Denver International Airport does not have adequate oversight over its concessions, according to a Monday report from the auditor’s office.
The office found that the airport has allowed Etai’s Café is self-reporting revenue and calculating its own rent, and that its contract has not been reevaluated since 2012. The cafe’s parent company has called the report “misleading” and “false.”
Etai’s Café, located in Concourse B, is owned by Mission Yogurt, Inc., which operates nine concessions at the airport. The auditor’s office chose one of its contracts to review in assessing how DIA manages its concessions, and found “a continued lack of oversight,” according to a statement from city auditor Timothy O’Brien.
O’Brien says the audit is not about any one specific business or contract, but rather a broader lack of oversight and need for more competitive contracts from DIA, going back to the initial audit earlier this year.
“We’re not faulting Mission Yogurt for being part of that program,” he said. “It is about how the airport does business.”
The auditor’s office released a list of recommendations, including DIA reviewing revenue submissions, coming up with a formula to calculate utilities, developing criteria for discounts, ensuring rent payments come in on time and reviewing the contract for Etai’s Café for potential competitive bidding or renegotiation.
Mission Yogurt President Rod Tafoya said the company was not given the opportunity to reply to the audit, despite its requests to respond to what Mission Yogurt called “false allegations.” O’Brien said he could not show the report beforehand because the audit concerned the airport’s management of concessions, not specific businesses themselves.
The airport funds itself through its own revenue but is owned by the city. “Denver International Airport is the third-busiest airport in the world — making concessionaire contracts at the airport particularly valuable,” the auditor’s office said in a press release on the report. In 2021, concessions generated $69 million in revenue.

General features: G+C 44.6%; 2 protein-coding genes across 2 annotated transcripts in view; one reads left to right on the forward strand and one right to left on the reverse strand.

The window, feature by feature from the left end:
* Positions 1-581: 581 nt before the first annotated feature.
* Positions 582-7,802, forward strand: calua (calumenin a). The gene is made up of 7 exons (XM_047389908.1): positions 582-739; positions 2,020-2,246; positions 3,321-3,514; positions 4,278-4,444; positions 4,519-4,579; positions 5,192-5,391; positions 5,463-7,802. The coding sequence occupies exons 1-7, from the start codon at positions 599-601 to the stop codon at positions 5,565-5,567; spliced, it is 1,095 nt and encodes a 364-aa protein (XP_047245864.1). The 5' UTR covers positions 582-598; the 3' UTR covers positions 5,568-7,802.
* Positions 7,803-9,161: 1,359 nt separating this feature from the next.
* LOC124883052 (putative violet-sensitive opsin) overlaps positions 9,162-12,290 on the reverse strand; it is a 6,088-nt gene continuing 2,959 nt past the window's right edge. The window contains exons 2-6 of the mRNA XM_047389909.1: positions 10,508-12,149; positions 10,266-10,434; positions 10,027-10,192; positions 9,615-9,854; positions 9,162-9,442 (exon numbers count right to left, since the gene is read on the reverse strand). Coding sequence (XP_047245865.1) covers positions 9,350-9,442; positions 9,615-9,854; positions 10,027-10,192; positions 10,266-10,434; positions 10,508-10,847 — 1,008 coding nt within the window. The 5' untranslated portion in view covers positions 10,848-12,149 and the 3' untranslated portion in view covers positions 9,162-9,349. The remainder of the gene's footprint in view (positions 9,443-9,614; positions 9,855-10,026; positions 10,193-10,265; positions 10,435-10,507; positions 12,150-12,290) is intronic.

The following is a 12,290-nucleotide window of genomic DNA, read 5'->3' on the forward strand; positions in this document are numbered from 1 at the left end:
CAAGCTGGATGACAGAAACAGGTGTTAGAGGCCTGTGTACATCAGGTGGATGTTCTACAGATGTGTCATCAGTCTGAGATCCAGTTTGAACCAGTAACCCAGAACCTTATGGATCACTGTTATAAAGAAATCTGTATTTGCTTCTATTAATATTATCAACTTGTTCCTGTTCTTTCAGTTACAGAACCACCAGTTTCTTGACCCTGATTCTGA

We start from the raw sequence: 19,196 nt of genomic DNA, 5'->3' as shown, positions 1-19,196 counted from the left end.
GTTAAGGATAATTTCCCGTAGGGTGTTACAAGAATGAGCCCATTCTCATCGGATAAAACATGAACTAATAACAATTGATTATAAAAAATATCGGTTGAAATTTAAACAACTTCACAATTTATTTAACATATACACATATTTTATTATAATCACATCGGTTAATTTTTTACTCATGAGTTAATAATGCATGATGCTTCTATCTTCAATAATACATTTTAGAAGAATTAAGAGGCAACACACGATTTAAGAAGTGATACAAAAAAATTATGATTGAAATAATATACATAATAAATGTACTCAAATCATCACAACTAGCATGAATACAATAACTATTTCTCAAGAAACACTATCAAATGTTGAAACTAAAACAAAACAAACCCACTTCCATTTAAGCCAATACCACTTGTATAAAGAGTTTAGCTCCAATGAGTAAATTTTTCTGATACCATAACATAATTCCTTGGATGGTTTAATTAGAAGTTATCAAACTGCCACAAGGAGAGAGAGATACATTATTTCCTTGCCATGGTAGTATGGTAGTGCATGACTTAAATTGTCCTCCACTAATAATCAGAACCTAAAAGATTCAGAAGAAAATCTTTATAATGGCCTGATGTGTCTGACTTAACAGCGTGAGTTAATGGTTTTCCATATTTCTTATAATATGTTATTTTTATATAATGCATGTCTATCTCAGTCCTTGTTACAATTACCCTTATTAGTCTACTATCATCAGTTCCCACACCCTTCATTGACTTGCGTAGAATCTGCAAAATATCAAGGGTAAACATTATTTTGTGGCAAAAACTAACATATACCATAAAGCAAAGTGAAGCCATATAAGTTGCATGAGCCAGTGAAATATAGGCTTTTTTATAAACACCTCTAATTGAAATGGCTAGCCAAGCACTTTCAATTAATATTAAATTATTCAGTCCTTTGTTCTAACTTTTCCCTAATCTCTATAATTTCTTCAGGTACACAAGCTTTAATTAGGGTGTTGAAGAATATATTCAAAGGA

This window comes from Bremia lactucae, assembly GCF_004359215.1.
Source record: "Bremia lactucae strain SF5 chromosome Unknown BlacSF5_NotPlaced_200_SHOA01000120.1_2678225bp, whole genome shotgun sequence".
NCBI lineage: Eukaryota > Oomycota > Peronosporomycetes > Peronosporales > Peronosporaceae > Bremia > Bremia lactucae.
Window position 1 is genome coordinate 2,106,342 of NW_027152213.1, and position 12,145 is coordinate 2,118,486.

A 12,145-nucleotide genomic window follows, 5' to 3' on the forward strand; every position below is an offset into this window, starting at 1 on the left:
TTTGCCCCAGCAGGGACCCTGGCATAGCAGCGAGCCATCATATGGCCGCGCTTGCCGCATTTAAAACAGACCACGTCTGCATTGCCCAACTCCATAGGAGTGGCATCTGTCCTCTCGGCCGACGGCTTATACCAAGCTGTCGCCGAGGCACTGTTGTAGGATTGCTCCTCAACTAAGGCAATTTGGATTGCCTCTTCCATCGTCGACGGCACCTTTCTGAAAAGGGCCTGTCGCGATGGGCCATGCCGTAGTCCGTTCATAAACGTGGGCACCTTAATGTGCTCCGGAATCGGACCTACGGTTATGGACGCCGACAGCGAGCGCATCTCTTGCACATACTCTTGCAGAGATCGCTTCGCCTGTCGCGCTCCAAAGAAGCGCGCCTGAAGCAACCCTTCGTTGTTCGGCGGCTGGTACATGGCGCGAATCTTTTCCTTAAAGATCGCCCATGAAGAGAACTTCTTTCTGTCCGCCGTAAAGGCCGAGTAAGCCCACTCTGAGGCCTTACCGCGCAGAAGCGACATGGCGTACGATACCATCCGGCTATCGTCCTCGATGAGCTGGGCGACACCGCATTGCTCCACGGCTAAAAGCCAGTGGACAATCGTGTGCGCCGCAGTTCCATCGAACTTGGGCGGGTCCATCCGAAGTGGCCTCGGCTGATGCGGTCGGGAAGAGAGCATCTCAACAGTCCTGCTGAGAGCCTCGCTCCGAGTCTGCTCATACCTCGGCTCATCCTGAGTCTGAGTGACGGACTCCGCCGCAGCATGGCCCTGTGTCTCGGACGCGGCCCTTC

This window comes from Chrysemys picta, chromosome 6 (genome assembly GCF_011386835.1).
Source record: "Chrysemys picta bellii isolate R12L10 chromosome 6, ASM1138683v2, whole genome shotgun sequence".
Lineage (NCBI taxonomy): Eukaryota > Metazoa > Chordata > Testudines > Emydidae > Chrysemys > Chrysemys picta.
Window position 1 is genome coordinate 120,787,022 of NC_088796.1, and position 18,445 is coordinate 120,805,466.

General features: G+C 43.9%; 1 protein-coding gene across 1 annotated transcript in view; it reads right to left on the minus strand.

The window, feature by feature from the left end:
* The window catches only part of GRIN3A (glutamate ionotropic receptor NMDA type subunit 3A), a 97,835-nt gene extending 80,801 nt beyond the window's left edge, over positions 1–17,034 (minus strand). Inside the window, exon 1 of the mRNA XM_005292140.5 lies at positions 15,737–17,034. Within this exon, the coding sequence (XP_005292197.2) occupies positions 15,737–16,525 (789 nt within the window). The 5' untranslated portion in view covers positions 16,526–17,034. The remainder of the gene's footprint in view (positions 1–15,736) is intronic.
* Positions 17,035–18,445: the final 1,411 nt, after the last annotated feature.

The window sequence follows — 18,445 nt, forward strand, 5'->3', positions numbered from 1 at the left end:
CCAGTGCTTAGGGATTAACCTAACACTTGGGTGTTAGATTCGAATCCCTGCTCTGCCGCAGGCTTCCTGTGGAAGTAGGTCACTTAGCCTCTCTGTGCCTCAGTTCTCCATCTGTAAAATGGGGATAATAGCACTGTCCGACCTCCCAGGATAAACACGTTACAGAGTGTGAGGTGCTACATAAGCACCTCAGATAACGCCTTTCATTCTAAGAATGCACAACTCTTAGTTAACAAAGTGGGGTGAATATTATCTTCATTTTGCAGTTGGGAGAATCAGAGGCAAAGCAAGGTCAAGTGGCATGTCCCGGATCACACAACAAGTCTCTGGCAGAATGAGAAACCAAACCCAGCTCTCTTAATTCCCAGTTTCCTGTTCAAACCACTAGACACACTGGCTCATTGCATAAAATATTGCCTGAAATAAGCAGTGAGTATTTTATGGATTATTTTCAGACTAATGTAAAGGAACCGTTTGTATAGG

In a letter responding to the audit, the airport agreed to all recommendations except one requiring hiring certified accountants.
It’s not the first time issues have come up with DIA’s concessions.
In February, an audit of concessions management at the airport found “unfair and not transparent” business practices. The report said that some concessions did not have to undergo a competitive selection process at all, and that others were allowed to remain in their leases indefinitely after their contracts ended rather than go through a bidding process.
“This results in inequitable treatment of concessionaires at the airport,” wrote the auditor’s office in its findings.
The latest follow-up investigation says there are lingering problems.
At Etai’s Café, the audit found that DIA did not make sure the business paid rent on time or was charged for late rent, and did not approve discounts and other deductions from revenue, which decrease the cost of rent owed.
The auditor’s office also found that the airport had not reassessed the cafe’s contract since 2012, which prevents other businesses from competing for the space and “risks the airport not getting the best value from its longtime vendor,” wrote O’Brien in the report.
Tafoya disagreed, saying Mission Yogurt has always paid its rent in full on time, and that its contract is part of a program for vendors developed by the city that allowed for the extension.
In a letter responding to the recommendations, DIA CEO Phillip Washington agreed to all the recommendations except one requiring certified accountants to prepare and certify annual statements, citing feedback from businesses about the high cost of accountants. The auditor’s office estimates the cost at around $8,000 to $15,000 per vendor, and says this is a reasonable amount to pay for a large vendor like Mission Yogurt Inc.
Mission Yogurt considers the audit “inflammatory” and “quite simply false.”
“Mission Yogurt is a local and minority-owned concessionaire, and one of the most successful, reputable and financially stable companies at Denver International Airport,” wrote Tafoya in response.